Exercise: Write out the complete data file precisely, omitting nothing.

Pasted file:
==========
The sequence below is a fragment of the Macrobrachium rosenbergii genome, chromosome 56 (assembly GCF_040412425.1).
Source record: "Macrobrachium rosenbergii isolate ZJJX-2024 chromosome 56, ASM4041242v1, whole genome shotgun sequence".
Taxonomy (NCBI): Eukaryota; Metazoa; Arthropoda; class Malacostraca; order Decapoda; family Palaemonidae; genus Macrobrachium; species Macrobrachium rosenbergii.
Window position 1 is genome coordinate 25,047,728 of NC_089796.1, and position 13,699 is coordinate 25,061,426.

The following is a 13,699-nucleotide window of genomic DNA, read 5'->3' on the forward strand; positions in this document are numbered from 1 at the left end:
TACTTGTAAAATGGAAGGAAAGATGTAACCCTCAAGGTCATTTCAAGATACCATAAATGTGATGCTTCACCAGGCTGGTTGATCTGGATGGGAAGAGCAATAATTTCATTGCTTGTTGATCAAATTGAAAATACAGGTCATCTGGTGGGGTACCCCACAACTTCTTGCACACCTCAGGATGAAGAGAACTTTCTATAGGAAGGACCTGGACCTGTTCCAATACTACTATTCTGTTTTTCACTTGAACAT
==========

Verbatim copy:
The sequence below is a fragment of the Macrobrachium rosenbergii genome, chromosome 56 (assembly GCF_040412425.1).
Source record: "Macrobrachium rosenbergii isolate ZJJX-2024 chromosome 56, ASM4041242v1, whole genome shotgun sequence".
Taxonomy (NCBI): Eukaryota; Metazoa; Arthropoda; class Malacostraca; order Decapoda; family Palaemonidae; genus Macrobrachium; species Macrobrachium rosenbergii.
Window position 1 is genome coordinate 25,047,728 of NC_089796.1, and position 13,699 is coordinate 25,061,426.

The following is a 13,699-nucleotide window of genomic DNA, read 5'->3' on the forward strand; positions in this document are numbered from 1 at the left end:
TACTTGTAAAATGGAAGGAAAGATGTAACCCTCAAGGTCATTTCAAGATACCATAAATGTGATGCTTCACCAGGCTGGTTGATCTGGATGGGAAGAGCAATAATTTCATTGCTTGTTGATCAAATTGAAAATACAGGTCATCTGGTGGGGTACCCCACAACTTCTTGCACACCTCAGGATGAAGAGAACTTTCTATAGGAAGGACCTGGACCTGTTCCAATACTACTATTCTGTTTTTCACTTGAACAT